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Pathogenesis of Insulin Resistance and Atherogenic Dyslipidemia in Nonalcoholic Fatty Liver Disease.

Authors
  • Akhtar, Daud H1
  • Iqbal, Umair2
  • Vazquez-Montesino, Luis Miguel3
  • Dennis, Brittany B4, 5
  • Ahmed, Aijaz5
  • 1 Department of Medicine, University of British Columbia Faculty of Medicine, Vancouver BC, Canada. , (Canada)
  • 2 Department of Medicine, Geisinger Commonwealth School of Medicine, Danville, PA, USA.
  • 3 Department of Medicine, Stanford University School of Medicine, Stanford, CA, USA.
  • 4 Department of Medicine, Michael G. DeGroote School of Medicine, McMaster University, Hamilton ON, Canada. , (Canada)
  • 5 Division of Gastroenterology and Hepatology, Stanford University School of Medicine, Stanford, CA, USA.
Type
Published Article
Journal
Journal of clinical and translational hepatology
Publication Date
Dec 28, 2019
Volume
7
Issue
4
Pages
362–370
Identifiers
DOI: 10.14218/JCTH.2019.00028
PMID: 31915606
Source
Medline
Keywords
Language
English
License
Unknown

Abstract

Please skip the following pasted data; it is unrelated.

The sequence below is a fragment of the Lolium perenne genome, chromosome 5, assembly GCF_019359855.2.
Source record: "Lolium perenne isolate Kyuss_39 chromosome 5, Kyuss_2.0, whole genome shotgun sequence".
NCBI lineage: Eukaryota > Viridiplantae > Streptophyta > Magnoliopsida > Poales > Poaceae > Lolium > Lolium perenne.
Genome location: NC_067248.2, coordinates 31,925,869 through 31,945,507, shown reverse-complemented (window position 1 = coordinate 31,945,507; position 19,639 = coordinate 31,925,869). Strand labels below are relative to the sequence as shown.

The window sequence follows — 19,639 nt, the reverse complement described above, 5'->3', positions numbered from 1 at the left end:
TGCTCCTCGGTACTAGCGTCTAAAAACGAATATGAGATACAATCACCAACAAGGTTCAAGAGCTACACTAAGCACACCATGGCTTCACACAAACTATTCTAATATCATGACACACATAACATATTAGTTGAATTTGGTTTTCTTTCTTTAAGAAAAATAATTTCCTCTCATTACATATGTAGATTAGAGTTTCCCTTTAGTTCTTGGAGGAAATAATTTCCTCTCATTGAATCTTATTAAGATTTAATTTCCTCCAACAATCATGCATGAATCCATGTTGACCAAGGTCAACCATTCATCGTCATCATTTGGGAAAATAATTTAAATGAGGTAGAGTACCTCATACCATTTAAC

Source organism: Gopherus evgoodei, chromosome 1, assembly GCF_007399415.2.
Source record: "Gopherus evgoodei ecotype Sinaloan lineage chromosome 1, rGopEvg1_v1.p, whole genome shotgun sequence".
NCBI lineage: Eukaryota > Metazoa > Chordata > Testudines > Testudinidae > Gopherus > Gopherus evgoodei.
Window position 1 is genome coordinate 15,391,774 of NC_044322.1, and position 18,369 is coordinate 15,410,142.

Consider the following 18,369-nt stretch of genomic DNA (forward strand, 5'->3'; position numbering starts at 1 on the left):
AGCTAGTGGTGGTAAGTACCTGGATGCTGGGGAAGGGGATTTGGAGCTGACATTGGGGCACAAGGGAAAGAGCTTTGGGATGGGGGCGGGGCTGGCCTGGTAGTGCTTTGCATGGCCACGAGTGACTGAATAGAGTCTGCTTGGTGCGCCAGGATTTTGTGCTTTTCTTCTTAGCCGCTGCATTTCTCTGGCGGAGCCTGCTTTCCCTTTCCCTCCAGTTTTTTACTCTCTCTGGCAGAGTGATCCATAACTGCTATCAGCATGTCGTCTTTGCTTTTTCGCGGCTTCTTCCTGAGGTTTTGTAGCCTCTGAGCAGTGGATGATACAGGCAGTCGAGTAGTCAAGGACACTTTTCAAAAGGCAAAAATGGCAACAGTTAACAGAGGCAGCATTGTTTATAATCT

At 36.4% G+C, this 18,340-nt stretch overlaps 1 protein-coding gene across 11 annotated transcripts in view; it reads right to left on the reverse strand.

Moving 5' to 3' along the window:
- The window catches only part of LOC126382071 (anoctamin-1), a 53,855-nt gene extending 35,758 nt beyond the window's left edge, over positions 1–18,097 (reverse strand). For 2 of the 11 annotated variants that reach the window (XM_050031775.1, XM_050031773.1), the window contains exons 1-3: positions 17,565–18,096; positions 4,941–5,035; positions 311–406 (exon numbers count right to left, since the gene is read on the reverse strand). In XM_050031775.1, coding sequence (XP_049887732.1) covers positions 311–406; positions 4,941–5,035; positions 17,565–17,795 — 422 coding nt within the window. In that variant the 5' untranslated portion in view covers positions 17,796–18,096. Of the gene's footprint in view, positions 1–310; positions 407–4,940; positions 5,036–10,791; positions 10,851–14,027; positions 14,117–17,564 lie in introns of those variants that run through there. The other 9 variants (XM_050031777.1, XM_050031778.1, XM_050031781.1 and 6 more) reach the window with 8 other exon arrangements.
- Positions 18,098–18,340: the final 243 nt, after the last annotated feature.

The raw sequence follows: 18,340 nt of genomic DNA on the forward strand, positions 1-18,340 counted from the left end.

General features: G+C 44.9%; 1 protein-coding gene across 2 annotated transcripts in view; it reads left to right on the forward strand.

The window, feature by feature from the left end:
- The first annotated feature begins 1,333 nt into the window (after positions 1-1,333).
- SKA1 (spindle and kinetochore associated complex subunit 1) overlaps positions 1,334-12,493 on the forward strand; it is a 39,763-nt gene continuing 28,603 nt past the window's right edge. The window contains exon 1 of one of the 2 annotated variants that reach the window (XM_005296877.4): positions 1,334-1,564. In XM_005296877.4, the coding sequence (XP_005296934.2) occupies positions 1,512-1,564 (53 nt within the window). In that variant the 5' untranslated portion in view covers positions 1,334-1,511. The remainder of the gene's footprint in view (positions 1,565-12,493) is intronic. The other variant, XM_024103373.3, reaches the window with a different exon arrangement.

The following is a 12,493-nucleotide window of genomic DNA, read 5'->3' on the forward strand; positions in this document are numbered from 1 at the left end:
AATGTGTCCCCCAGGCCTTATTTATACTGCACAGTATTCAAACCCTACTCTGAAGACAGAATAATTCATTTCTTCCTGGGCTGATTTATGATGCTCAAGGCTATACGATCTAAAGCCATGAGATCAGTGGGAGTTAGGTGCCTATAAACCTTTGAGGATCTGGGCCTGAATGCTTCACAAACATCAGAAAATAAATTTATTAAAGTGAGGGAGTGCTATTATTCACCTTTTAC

Nonalcoholic fatty liver disease (NAFLD) is the most common cause of chronic liver disease in the developed world, with a global prevalence of around 25%. NAFLD is considered to be the hepatic manifestation of metabolic syndrome and is strongly associated with obesity, insulin resistance and dyslipidemia. Insulin resistance plays a pivotal role in the development of NAFLD-related dyslipidemia, which ultimately increases the risk of premature cardiovascular diseases, a leading cause of morbidity and mortality in patients with NAFLD. Insulin affects hepatic glucose and lipid metabolism by hepatic or extrahepatic pathways. Aside from insulin resistance, several other factors also contribute to the pathogenesis of atherogenic dyslipidemia in patients with NAFLD. These include diet composition, gut microbiota and genetic factors, to name a few. The identification of potentially modifiable risk factors of NAFLD is of importance, so as to target those who may benefit from lifestyle changes and to help develop targeted therapies that decrease the risk of cardiovascular diseases in patients with NAFLD. © 2019 Authors.

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